“From here on out, people can’t say bitcoin is not private anymore.”
That’s how veteran developer Adam Ficsor, now CTO and co-founder of the privacy tech startup zkSNACKs, described the importance of the Wasabi Wallet, set to debut on August 1.
This desktop-friendly bitcoin wallet, which can only be used with the anonymizing Tor browser, will be the first (relatively) mainstream light wallet to offer CoinJoin transactions, dispatching lots of transactions at once to obscure their sources.
First proposed by Bitcoin Core legend Gregory Maxwell in 2013, CoinJoin is one of the most prominent attempts to solve one of bitcoin’s greatest challenges: while addresses are pseudonymous, all transactions are publicly recorded on the blockchain, undermining user privacy.
While developers have been experimenting for years with improved anonymity models, Wasabi Wallet will finally make using CoinJoin as easy as flipping a switch.
Because these privacy tech projects generally avoid collecting data about their users for obvious reasons, it’s hard to determine how many people use privacy-oriented wallets. However, Samourai Wallet’s Android app, arguably the bitcoin industry’s leading privacy wallet since the project was founded in 2015, has garnered at least 27,000 downloads.
The team behind Samourai also plans to implement a type of CoinJoin feature by the end of the year, called a Whirlpool cycle. So Ficsor added another unique feature to further distinguish Wasabi Wallet.
Most bitcoin wallets actually have thousands of addresses inside, he said. But blockchain explorers like Blockchain.info can often detect that those unique addresses share a common source since the same wallet will send an explorer balance queries on all its addresses simultaneously, tipping the user’s hand that they belong to the same person.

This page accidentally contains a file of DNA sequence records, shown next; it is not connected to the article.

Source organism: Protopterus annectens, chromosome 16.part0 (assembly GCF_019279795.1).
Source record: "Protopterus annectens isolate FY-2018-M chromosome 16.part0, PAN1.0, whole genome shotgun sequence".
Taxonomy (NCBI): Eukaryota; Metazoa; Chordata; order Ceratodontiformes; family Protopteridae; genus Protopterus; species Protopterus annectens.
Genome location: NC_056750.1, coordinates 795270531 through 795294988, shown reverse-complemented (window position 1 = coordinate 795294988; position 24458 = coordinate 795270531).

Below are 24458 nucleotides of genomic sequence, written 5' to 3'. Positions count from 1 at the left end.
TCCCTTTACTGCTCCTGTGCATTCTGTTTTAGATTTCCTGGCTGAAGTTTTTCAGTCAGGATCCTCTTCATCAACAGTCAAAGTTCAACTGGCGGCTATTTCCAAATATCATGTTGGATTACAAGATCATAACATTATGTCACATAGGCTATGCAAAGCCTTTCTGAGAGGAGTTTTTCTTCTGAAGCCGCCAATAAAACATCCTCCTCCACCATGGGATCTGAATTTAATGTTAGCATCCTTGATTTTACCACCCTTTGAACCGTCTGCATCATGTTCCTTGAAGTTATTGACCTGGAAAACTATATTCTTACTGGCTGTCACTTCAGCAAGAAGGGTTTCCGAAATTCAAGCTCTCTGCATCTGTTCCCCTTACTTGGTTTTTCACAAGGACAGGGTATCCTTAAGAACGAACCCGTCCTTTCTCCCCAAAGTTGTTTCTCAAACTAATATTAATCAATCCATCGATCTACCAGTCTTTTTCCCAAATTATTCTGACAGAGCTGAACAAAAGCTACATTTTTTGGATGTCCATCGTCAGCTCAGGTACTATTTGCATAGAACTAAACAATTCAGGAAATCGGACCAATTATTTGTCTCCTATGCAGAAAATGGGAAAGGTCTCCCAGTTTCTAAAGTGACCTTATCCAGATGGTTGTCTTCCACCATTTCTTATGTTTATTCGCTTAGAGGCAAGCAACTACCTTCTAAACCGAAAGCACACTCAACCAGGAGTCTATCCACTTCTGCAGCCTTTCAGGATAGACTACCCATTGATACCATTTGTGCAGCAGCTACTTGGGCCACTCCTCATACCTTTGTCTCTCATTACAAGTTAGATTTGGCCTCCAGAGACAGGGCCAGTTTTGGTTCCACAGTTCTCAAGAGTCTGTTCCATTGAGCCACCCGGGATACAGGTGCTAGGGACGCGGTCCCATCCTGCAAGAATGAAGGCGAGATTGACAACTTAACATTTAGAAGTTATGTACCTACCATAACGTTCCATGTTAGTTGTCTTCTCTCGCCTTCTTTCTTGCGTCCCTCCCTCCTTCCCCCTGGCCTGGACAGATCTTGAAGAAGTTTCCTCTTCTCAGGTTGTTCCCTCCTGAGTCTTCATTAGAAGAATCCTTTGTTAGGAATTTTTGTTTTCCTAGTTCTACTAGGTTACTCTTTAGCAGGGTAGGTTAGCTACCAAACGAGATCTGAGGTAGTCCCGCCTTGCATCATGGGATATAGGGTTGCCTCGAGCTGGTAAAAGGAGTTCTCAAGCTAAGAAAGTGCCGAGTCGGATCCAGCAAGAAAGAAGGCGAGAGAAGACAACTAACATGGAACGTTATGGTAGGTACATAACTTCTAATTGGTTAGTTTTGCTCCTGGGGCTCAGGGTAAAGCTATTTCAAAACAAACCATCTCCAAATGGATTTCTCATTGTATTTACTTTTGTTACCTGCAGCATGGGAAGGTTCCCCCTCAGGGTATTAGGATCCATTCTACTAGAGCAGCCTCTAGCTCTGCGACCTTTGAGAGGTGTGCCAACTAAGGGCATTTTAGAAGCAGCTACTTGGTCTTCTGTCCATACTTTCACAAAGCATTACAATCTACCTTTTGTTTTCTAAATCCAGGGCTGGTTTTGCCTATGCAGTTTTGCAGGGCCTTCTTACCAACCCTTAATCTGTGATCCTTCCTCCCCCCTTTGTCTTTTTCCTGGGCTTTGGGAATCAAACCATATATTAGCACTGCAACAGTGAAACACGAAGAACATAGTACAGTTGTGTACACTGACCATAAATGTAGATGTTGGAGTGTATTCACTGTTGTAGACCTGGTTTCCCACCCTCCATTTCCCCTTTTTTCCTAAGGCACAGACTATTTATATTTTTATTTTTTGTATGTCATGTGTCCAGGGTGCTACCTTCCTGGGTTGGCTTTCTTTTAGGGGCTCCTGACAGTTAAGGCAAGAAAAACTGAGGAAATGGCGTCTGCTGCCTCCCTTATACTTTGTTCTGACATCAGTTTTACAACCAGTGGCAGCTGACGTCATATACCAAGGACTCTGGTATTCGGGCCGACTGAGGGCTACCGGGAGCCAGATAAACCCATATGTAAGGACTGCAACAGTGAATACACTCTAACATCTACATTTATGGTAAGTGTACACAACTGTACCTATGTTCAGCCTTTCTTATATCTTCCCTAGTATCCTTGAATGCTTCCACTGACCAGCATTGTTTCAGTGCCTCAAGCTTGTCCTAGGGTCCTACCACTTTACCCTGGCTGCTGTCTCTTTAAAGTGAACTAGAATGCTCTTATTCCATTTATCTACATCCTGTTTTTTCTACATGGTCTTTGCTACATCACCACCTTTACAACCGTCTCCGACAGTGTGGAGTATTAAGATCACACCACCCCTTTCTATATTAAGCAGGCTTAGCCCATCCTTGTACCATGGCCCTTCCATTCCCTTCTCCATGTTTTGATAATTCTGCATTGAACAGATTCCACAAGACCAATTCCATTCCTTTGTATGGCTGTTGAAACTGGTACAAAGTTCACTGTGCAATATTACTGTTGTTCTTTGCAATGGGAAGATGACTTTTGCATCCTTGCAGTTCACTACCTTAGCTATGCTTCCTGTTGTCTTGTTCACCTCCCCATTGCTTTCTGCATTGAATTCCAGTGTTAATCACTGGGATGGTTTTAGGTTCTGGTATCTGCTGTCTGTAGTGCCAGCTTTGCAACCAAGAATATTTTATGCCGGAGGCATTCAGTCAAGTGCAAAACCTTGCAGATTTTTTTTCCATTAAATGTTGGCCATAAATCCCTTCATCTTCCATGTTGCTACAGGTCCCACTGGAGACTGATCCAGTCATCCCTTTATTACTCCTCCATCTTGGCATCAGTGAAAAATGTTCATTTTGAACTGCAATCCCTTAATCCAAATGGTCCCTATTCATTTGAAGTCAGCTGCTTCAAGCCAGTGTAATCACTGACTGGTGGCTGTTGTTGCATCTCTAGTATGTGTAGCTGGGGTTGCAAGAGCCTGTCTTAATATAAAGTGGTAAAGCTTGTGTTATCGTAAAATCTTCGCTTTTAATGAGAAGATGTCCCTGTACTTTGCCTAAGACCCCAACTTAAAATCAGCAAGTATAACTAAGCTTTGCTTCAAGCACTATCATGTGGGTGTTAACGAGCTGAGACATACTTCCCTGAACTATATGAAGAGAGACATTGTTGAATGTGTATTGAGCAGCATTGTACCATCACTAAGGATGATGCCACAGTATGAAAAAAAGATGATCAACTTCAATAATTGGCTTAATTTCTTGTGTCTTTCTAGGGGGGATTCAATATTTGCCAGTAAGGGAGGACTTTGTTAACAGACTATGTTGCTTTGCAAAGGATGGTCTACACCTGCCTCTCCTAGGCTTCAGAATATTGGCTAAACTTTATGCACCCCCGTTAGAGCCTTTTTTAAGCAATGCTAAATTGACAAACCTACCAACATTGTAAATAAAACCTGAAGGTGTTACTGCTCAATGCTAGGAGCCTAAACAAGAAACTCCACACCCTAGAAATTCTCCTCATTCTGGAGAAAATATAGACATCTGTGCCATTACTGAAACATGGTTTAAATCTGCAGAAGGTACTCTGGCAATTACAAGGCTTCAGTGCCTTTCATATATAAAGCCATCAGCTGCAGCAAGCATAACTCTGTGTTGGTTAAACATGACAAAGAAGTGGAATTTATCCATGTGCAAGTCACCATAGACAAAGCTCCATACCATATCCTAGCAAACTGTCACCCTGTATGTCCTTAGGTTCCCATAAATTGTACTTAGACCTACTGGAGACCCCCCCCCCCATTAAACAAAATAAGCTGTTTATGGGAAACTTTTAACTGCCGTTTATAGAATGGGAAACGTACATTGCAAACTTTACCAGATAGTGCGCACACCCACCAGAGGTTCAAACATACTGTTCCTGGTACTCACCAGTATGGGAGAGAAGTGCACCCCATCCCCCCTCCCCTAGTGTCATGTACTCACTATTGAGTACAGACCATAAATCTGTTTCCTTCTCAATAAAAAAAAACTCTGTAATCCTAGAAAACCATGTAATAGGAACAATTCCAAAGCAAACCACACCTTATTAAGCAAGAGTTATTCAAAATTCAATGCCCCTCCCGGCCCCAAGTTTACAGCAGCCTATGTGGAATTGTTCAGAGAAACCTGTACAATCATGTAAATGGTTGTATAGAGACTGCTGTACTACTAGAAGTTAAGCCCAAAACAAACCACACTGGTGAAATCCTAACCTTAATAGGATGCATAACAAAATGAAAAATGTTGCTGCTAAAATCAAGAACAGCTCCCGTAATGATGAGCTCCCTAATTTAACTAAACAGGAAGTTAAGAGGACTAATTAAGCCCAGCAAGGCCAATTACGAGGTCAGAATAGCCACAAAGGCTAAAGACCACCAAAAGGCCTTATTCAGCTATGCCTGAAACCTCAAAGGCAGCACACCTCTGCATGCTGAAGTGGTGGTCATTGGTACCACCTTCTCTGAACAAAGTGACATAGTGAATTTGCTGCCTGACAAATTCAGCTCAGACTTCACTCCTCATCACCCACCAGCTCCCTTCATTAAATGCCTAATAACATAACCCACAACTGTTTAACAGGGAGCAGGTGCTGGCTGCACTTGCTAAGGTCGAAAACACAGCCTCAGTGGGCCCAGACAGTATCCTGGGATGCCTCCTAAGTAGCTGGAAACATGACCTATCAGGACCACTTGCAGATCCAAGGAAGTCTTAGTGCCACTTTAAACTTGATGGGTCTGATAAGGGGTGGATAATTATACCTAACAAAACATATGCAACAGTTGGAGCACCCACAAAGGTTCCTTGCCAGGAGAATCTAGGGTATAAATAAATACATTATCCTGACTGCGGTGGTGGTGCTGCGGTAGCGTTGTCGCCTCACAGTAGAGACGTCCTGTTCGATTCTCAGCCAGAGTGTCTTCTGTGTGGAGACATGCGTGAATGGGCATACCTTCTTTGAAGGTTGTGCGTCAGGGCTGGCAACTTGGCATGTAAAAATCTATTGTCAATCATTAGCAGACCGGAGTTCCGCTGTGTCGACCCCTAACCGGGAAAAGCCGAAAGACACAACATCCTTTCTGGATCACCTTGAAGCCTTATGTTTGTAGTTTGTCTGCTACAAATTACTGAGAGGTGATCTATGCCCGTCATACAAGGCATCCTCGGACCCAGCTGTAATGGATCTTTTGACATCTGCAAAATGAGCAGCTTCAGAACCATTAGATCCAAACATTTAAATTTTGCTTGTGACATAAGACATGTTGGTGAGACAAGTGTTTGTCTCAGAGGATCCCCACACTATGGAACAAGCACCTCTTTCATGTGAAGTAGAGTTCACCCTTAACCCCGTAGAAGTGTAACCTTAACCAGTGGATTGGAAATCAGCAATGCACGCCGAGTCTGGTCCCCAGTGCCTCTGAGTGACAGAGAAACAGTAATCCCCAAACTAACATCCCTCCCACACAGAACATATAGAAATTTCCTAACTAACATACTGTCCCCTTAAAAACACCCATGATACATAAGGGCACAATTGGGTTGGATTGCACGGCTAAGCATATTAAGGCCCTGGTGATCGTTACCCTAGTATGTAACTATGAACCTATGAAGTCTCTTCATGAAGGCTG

“That’s what we want to avoid,” Ficsor said. To do so, he applied a so-called filtering solution first proposed by the bitcoin developer known as Roasbeef, which Ficsor said enables the wallet “to query how much money is in your wallet in a way that you don’t connect your addresses together.”
With the filter, instead of pinging an explorer, “you can figure out which blocks in the blockchain you are interested in and you connect to a lot of bitcoin nodes and get one block from one node,” Ficsor said. “So basically they cannot figure out which transaction you are interested in and they cannot make statistical guesses what this random guy who asks for a block from me wants to do with that block.”
Although funds are otherwise viewable on the blockchain itself, Wasabi will be the only wallet that obscures from nodes how much bitcoin the total wallet holds. “No [other] light wallet queries the balance in a private way,” he said.
Beyond the Japanese motifs, the Samourai and Wasabi projects have a lot in common, both in terms of values and business models.
The most obvious commonality is the privacy focus. Speaking to why he’s so passionate about privacy, Ficsor said it’s critical to the success of a currency that any individual unit is as valuable any other, no matter where it’s been, telling CoinDesk:
“Fungibility is very closely related to privacy and anonymity. And we know this is a property of money, that this is a feature it needs.”
Likewise, the pseudonymous co-founder of Samourai Wallet, who goes by the initials SW, told CoinDesk his team views know-your-customer identity checks that connect bitcoin wallets to users’ government-issued IDs or bank accounts, such as those implemented by platforms like Coinbase, as a “fundamental attack on bitcoin and its users.”
These ideals have in turn shaped the two teams’ business models. They’ve both eschewed taking venture capital or raising money through an initial coin offering (ICO), two of the most popular fundraising methods for blockchain projects.